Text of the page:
Is it Thanksgiving Without Turkey or Ham?
At Thanksgiving many of us celebrate family and friends, spend time reflecting on the past year, and express gratitude for all we have. We also eat—a lot. Traditionally that meal has included turkey and/or ham as a main course.
But does it have to? Increasingly, for various reasons of health or conscious, people are embracing a vegetarian lifestyle. A 2008 study by Vegetarian Times concluded that 3.2 percent of U.S. adults, or 7.3 million people, follow a vegetarian-based diet. In addition, 10 percent of U.S., adults, or 22.8 million people, say they largely follow a vegetarian-inclined diet.
If this is you, or someone in your family, how can you adapt your traditional Thanksgiving dinner to accommodate those who choose not to eat meat? How do you expand your holiday table to include everyone? Fortunately meatless options for Thanksgiving have grown considerably in the past decade.
Some historical perspective
While turkey has been widely associated with Thanksgiving since it was proclaimed a holiday by Abraham Lincoln in 1863, the original Pilgrim dinner more likely featured goose or duck, according to an article by Megan Gambino on SmithsonianMag.com. But vegetables would also have been prominent at that early gathering.
In fact, when the Pilgrims and the Wampanoag Indians sat down for supper back in 1621, their table was probably filled with the kind of vegetable side dishes that have become common on today’s Thanksgiving menu, Gambino wrote, but there would have been other dishes as well, ones that haven’t been popular for years. While fowl and venison were the main dishes, they were likely accompanied by pumpkin dishes (though not pumpkin pie), peas, beans, onion, lettuce, leeks, parsnips, and radishes.
Bringing the past forward
So, a vegetable-based Thanksgiving dinner would be both tasty and historically accurate. This year, why not consider dishes like roasted winter vegetables, roasted green beans with shallot crisps, or a roasted vegetable salad? (See full recipes below.)
Vegetarianism and Thanksgiving
To further the connection, around the time Lincoln introduced Thanksgiving as a national holiday, vegetarianism was also making headway into American culture, according to an article in Saveur magazine by Linda Monastra. The Civil War ushered in the progressive era in the United States, and vegetarianism based on health, diet, and animal welfare concerns, was among the many reforms made popular by that movement.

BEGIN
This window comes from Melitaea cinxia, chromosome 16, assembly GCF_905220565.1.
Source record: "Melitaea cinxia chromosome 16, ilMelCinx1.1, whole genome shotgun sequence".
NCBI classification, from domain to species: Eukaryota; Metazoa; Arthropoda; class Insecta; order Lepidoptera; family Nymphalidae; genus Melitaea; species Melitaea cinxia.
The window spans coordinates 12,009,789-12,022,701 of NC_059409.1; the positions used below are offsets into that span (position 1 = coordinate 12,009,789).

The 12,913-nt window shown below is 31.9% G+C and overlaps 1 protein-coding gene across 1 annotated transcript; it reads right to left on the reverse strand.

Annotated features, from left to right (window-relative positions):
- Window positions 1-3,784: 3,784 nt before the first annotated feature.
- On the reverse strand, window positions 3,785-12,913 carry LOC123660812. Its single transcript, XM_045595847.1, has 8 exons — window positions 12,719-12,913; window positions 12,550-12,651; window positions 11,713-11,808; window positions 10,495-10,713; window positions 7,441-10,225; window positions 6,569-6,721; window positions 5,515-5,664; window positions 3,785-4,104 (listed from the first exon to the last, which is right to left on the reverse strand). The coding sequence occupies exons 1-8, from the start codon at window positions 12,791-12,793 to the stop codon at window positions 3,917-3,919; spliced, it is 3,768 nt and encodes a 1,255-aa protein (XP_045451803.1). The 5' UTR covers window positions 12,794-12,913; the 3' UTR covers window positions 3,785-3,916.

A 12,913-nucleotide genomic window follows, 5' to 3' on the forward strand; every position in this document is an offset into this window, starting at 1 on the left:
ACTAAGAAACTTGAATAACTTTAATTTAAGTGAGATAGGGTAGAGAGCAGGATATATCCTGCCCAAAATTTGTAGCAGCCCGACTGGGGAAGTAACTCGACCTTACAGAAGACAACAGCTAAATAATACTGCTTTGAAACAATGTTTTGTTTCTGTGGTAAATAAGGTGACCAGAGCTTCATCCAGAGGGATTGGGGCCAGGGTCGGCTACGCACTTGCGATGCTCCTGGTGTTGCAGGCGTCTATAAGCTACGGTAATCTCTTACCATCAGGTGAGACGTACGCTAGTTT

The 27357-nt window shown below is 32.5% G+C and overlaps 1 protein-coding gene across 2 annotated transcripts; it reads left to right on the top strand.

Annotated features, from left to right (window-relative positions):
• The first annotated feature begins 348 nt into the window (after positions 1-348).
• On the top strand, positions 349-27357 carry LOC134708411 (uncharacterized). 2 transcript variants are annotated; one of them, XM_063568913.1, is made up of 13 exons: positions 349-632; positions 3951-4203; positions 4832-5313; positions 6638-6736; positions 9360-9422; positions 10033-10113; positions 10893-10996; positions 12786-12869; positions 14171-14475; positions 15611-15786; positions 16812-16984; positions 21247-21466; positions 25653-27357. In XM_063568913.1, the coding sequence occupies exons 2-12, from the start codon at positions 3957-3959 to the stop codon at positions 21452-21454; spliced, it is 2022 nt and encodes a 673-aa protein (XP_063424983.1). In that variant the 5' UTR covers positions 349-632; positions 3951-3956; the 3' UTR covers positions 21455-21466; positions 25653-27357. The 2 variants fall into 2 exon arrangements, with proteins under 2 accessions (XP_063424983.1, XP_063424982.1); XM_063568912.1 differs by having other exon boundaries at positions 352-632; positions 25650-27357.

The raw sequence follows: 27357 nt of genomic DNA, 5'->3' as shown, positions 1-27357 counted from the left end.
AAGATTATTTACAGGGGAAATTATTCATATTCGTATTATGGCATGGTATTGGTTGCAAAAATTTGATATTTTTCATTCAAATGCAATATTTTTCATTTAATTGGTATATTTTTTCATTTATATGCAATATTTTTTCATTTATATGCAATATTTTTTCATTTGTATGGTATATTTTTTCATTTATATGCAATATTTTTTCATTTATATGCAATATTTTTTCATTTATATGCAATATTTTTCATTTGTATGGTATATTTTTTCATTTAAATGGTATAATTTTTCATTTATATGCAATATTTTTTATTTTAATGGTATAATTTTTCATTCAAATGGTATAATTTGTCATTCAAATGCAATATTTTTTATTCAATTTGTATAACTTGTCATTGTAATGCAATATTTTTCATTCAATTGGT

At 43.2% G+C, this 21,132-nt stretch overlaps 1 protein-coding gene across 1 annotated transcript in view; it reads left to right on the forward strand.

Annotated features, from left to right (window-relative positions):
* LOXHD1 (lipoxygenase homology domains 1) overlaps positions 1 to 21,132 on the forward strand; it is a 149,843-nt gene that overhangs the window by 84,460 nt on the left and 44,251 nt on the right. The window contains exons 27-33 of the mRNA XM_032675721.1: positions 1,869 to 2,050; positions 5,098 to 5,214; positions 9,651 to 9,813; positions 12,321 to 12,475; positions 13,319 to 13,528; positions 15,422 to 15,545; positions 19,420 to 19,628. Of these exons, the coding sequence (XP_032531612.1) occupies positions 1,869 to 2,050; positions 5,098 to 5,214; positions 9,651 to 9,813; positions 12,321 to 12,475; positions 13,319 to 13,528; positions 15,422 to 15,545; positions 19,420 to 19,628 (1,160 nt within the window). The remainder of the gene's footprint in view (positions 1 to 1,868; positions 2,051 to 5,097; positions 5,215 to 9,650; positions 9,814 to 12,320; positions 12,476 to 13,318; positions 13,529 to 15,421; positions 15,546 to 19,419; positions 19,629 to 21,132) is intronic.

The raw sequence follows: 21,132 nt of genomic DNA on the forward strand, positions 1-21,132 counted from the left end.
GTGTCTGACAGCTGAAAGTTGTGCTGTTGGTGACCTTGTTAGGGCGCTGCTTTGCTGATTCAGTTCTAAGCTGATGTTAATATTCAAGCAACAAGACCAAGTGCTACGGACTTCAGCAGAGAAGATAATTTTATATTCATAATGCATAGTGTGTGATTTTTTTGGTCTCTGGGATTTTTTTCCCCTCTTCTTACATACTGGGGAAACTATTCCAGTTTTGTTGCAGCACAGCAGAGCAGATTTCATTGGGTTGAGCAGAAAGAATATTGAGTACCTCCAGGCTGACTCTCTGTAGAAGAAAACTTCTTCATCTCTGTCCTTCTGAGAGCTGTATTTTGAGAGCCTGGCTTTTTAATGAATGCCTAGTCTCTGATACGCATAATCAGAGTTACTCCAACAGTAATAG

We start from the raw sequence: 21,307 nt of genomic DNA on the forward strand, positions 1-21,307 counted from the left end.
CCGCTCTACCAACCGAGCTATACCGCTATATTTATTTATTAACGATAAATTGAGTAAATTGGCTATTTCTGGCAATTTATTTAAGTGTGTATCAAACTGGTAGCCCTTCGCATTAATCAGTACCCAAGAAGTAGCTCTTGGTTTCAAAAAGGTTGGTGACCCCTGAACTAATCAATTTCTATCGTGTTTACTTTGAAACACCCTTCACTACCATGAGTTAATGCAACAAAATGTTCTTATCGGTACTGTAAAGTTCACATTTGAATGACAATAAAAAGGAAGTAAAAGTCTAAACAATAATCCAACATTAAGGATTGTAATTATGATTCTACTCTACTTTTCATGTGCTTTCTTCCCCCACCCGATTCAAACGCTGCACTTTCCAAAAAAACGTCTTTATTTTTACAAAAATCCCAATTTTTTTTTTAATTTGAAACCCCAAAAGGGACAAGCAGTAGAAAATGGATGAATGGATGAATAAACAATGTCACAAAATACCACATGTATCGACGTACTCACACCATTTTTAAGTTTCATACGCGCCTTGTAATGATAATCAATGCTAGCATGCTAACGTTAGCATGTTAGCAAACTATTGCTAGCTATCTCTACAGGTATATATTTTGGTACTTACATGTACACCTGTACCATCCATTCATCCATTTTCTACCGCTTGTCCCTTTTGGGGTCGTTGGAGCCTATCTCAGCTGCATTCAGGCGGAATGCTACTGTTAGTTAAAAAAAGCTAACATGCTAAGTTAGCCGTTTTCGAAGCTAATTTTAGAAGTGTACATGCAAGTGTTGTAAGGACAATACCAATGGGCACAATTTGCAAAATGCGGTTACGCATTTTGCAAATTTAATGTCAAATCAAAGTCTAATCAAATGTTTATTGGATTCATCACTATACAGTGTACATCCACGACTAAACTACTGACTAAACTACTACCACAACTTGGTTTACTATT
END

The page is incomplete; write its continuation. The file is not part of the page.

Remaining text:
Monastra wrote that Chicago hosted the first recorded vegetarian Thanksgiving when, in 1895, the Vegetarian Eating Club at the University of Chicago served chestnut soup and pumpkin pie as part of its meal. Also on the club’s menu was pasta d’Italia, which, while seemingly incompatible with Thanksgiving traditions, provides an excellent starting place for anyone looking to add heartier fare to their vegetarian Thanksgiving menu. Dishes from other cultures, like vegetable lasagna, can help you set your table with filling options.
One of the most enjoyable things about planning a vegetarian Thanksgiving is the freeing of your creativity. With no “rules” to apply, i.e., you must have turkey and stuffing, you can try anything you want. Quinoa and vegetable stew? Why not? The skies the limit. And, of course, if you want to mix in more traditional options such as candied yams, cranberry sauce, and roasted carrots, you’re free to do that as well.
As great as the Thanksgiving meal may be, what really makes the holiday special is the gathering together of loved ones. Whether you go totally vegetarian or just enhance that segment of your meal, having options on your menu that will satisfy anyone is an important part of making everyone feel comfortable and welcomed.
Putting together a vegetarian Thanksgiving menu can teach you new cooking techniques, stoke your creativity in the kitchen, and take you back—literally—to the roots of the holiday.
- 1 medium pumpkin, peeled, seeded and chopped
- 3 medium potatoes (do not peel)
- 2 onions, cut into wedges
- 2 turnips, peeled and cut
- 2 beets, peeled and cut
- 2 cloves garlic, minced
- 1 teaspoon cumin seed
- 1/4 cup extra virgin olive oil
- 1/4 cup lemon juice
- 2 tablespoons brown sugar
- salt and pepper to taste